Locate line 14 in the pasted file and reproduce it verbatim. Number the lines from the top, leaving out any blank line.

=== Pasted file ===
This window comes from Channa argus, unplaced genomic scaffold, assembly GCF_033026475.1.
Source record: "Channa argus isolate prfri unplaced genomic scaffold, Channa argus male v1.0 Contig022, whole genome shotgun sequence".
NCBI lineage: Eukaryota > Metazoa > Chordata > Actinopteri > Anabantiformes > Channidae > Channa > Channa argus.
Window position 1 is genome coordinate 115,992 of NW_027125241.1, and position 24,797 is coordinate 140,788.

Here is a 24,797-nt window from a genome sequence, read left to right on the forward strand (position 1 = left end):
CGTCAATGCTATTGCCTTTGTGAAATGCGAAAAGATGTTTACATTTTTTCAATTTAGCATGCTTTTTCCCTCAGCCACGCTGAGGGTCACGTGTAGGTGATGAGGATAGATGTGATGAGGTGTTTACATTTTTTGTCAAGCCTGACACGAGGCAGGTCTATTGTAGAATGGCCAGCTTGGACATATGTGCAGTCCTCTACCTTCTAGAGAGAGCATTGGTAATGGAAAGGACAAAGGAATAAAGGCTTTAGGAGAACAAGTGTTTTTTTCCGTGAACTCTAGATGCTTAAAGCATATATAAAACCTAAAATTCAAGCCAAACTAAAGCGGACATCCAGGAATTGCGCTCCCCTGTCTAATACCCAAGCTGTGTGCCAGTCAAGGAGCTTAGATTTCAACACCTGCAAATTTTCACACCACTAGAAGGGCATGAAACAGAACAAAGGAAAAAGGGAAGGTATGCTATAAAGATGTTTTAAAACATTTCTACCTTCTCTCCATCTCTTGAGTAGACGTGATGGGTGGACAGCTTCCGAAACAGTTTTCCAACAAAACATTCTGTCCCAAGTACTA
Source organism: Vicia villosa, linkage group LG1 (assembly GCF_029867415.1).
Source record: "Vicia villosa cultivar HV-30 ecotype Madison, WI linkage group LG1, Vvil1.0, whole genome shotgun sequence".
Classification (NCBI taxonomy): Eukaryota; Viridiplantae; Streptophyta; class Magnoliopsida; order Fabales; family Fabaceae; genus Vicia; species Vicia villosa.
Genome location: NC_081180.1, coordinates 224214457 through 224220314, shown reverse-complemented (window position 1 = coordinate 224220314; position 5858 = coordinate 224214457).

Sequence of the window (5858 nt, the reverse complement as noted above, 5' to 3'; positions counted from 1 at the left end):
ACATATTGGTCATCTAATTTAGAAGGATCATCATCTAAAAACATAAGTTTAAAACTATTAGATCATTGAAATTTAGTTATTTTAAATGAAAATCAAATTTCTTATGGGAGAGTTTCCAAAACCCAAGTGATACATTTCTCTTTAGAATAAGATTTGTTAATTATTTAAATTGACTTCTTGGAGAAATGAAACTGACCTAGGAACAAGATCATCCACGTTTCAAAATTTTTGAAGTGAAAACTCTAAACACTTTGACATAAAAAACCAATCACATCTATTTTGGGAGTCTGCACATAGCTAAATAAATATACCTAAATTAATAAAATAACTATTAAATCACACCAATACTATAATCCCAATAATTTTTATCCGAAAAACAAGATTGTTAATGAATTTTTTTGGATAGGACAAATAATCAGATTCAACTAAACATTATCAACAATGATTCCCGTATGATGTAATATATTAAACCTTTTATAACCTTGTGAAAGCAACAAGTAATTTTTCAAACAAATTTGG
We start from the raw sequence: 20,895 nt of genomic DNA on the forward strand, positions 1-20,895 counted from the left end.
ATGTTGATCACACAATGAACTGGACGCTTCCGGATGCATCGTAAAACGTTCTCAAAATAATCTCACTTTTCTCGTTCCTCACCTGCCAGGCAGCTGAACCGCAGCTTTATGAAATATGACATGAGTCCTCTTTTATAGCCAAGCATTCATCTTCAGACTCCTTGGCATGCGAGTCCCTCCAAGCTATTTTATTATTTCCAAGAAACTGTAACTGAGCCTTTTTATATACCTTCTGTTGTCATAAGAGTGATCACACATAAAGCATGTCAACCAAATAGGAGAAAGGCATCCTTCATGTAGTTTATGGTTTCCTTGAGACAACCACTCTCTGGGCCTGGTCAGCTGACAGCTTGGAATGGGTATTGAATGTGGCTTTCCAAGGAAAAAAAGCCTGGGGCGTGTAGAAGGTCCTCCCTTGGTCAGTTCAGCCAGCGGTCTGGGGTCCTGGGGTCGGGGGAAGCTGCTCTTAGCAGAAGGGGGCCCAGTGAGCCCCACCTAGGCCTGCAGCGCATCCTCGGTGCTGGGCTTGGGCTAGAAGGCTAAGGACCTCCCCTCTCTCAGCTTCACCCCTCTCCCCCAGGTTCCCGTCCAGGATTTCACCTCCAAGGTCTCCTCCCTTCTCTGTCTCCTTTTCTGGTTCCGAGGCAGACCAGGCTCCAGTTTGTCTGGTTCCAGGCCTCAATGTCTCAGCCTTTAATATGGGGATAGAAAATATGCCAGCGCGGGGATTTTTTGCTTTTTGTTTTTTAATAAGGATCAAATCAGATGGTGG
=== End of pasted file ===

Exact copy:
ATGTTGATCACACAATGAACTGGACGCTTCCGGATGCATCGTAAAACGTTCTCAAAATAATCTCACTTTTCTCGTTCCTCACCTGCCAGGCAGCTGAACCGCAGCTTTATGAAATATGACATGAGTCCTCTTTTATAGCCAAGCATTCATCTTCAGACTCCTTGGCATGCGAGTCCCTCCAAGCTATTTTATTATTTCCAAGAAACTGTAACTGAGCCTTTTTATATACCTTCTGTTGTCATAAGAGTGATCACACATAAAGCATGTCAACCAAATAGGAGAAAGGCATCCTTCATGTAGTTTATGGTTTCCTTGAGACAACCACTCTCTGGGCCTGGTCAGCTGACAGCTTGGAATGGGTATTGAATGTGGCTTTCCAAGGAAAAAAAGCCTGGGGCGTGTAGAAGGTCCTCCCTTGGTCAGTTCAGCCAGCGGTCTGGGGTCCTGGGGTCGGGGGAAGCTGCTCTTAGCAGAAGGGGGCCCAGTGAGCCCCACCTAGGCCTGCAGCGCATCCTCGGTGCTGGGCTTGGGCTAGAAGGCTAAGGACCTCCCCTCTCTCAGCTTCACCCCTCTCCCCCAGGTTCCCGTCCAGGATTTCACCTCCAAGGTCTCCTCCCTTCTCTGTCTCCTTTTCTGGTTCCGAGGCAGACCAGGCTCCAGTTTGTCTGGTTCCAGGCCTCAATGTCTCAGCCTTTAATATGGGGATAGAAAATATGCCAGCGCGGGGATTTTTTGCTTTTTGTTTTTTAATAAGGATCAAATCAGATGGTGG